Monday, 22 August 2011


Thing 11 looks at mentors, defined as someone who takes an active interest in your career either by sharing advice and knowledge or by facilitating professional opportunities. 

I have an official mentor, someone I contacted to ask if they would support my Registration Scheme application. I’ve failed to meet up with them yet, despite being well past the half way point with preparing my portfolio. This is partly due to my reluctance to bother them, and partly due to my being accustomed to working alone, particularly towards goals which only benefit myself. I would like to overcome both these tendencies, which can leave me professionally isolated, and it is foolish not to make the most of help that is freely offered. During my Archives Administration diploma, which I took part in via distance learning, I had the minimum contact it was possible to have with the department at Aberystwyth and with my fellow intake. I think I would have benefitted from getting more involved at that stage, especially in developing a network of peers working in archives, something I feel I lack at present.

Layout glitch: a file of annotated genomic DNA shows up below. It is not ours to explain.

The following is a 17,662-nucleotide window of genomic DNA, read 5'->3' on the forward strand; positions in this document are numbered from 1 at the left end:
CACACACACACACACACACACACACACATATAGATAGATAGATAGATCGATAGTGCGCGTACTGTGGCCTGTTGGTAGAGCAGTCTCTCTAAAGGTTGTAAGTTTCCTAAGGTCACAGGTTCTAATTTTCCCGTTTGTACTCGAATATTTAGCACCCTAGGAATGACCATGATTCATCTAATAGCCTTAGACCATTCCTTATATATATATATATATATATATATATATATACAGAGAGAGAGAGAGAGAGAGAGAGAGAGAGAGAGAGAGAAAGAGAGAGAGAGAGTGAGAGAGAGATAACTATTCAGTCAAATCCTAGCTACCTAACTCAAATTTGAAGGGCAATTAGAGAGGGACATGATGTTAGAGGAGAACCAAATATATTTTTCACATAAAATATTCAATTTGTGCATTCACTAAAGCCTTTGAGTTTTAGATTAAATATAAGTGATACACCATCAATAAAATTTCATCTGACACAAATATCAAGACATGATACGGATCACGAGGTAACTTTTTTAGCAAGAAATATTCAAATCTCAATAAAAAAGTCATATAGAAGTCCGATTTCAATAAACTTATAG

I was very fortunate to have an unofficial mentor when I was an undergraduate. A lecturer, she counselled me in both a personal and professional capacity throughout a major turning point in my final year. She provided academic guidance which helped me attain a first class degree, arranged professional references which resulted in the offer of a postgraduate scholarship, and provided priceless work experience which led to my being selected from 200 applicants for the library job which began my career. I would not be where I am now without her. I was fortunate to attend a University where lecturers were not so preoccupied with RAE and REF and whatever other hoops they have to jump through to support their students when they needed it most. I knew I could knock on her door any time, and I think that this academic and pastoral support is sadly lacking for many students today.

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